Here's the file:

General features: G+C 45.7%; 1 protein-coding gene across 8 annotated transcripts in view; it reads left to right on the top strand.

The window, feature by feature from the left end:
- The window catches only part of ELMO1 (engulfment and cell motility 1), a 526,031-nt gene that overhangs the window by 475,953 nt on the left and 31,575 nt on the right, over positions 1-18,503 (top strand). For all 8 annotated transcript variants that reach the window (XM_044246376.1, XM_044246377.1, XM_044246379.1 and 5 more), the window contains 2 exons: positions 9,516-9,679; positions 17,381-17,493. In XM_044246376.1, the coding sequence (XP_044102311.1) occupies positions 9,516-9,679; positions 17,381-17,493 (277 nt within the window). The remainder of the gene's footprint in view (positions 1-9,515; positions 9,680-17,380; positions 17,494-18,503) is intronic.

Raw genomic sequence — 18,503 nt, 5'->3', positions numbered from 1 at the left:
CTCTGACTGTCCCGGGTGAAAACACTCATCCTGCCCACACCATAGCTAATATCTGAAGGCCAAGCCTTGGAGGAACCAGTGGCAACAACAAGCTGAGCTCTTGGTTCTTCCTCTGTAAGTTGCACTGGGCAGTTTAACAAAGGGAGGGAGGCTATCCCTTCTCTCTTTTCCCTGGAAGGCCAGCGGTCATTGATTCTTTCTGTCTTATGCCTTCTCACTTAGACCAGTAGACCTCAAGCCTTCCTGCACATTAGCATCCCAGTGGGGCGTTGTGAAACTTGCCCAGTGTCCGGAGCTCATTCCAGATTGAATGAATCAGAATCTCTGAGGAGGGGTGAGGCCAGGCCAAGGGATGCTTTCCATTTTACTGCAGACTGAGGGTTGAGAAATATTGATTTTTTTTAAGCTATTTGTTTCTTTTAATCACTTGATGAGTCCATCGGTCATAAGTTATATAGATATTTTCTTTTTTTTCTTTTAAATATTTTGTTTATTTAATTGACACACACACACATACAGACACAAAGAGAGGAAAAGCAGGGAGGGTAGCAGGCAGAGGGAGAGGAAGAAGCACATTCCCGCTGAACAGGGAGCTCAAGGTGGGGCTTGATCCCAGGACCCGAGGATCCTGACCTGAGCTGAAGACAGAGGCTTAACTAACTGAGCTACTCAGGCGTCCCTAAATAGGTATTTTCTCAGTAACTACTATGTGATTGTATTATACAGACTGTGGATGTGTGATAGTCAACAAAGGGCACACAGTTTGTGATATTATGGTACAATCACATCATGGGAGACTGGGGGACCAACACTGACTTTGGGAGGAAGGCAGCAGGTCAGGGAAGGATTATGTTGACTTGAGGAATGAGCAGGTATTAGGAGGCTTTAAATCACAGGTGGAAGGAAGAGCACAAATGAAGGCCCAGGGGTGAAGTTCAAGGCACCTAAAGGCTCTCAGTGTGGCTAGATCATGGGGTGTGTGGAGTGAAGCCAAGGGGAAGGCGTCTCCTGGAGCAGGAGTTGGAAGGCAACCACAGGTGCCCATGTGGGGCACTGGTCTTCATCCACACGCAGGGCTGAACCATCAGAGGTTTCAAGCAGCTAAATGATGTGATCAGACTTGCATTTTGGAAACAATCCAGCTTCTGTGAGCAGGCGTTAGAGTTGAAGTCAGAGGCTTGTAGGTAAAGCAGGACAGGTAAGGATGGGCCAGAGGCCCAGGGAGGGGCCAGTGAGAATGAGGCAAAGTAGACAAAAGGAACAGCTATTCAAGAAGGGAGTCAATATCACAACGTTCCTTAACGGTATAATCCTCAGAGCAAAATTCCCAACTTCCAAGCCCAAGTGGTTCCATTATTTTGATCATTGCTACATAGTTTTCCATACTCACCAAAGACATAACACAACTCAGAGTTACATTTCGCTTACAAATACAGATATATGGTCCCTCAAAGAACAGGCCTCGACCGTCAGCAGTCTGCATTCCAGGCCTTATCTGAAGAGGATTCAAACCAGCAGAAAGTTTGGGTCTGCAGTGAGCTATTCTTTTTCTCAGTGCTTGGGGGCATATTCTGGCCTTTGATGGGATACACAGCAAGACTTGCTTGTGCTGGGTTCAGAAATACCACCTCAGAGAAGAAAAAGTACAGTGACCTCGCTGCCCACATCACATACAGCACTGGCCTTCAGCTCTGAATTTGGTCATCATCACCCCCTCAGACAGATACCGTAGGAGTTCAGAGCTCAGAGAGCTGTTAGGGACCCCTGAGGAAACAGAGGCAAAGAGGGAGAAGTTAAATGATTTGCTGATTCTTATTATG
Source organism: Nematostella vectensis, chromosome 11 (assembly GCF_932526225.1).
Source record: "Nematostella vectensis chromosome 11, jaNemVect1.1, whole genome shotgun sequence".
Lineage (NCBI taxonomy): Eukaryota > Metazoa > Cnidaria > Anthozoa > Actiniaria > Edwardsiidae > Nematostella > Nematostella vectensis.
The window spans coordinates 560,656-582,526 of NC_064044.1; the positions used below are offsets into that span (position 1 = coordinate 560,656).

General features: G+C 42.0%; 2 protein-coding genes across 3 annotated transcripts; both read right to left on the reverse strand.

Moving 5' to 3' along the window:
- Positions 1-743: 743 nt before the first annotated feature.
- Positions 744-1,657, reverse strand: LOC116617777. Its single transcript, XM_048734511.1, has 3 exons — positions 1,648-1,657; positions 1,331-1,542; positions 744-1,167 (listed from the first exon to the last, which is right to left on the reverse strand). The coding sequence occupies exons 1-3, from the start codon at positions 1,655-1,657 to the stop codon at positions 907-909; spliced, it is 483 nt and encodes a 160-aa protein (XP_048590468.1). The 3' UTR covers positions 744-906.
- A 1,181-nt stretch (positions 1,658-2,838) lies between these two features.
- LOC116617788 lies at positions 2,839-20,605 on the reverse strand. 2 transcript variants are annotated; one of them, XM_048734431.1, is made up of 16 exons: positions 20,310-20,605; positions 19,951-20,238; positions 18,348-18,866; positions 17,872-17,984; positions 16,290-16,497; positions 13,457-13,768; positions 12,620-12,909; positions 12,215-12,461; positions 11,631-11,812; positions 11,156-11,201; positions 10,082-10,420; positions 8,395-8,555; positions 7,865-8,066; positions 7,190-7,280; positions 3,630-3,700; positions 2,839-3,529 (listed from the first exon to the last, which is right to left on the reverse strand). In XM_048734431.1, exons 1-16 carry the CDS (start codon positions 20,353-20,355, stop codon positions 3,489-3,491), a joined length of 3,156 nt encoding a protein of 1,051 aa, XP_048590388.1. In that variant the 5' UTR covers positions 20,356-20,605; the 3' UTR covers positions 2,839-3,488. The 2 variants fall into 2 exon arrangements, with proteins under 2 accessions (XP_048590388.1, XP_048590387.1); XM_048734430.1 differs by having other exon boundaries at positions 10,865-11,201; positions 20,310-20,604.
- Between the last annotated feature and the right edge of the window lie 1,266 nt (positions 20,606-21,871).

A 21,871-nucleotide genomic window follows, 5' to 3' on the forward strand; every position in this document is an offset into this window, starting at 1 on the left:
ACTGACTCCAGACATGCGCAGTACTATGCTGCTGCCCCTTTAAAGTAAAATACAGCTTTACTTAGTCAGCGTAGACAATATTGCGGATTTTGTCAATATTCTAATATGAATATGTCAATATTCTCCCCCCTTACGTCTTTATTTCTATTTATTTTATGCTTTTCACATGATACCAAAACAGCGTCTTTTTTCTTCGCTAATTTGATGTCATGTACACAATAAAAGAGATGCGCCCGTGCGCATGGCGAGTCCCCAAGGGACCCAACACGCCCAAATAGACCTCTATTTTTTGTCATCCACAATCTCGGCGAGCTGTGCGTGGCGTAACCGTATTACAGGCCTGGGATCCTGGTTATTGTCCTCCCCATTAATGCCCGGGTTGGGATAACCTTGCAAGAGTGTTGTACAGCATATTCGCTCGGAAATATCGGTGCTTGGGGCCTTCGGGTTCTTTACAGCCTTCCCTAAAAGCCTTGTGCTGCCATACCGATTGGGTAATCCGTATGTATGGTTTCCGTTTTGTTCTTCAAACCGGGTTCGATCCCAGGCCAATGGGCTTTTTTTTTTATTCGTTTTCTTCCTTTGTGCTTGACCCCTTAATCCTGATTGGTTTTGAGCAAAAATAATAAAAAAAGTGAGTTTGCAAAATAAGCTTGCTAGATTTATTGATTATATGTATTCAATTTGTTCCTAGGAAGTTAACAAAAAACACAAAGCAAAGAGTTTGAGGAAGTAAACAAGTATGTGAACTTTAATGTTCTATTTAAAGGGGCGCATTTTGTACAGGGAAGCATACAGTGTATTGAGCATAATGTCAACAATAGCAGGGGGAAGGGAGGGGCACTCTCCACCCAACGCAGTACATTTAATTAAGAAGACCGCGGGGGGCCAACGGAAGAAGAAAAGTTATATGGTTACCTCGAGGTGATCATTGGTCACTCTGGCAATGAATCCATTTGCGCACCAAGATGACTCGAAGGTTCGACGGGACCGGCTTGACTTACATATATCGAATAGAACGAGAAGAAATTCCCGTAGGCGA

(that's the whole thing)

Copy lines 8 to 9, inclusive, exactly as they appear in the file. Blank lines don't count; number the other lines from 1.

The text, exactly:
Lineage (NCBI taxonomy): Eukaryota > Metazoa > Cnidaria > Anthozoa > Actiniaria > Edwardsiidae > Nematostella > Nematostella vectensis.
The window spans coordinates 560,656-582,526 of NC_064044.1; the positions used below are offsets into that span (position 1 = coordinate 560,656).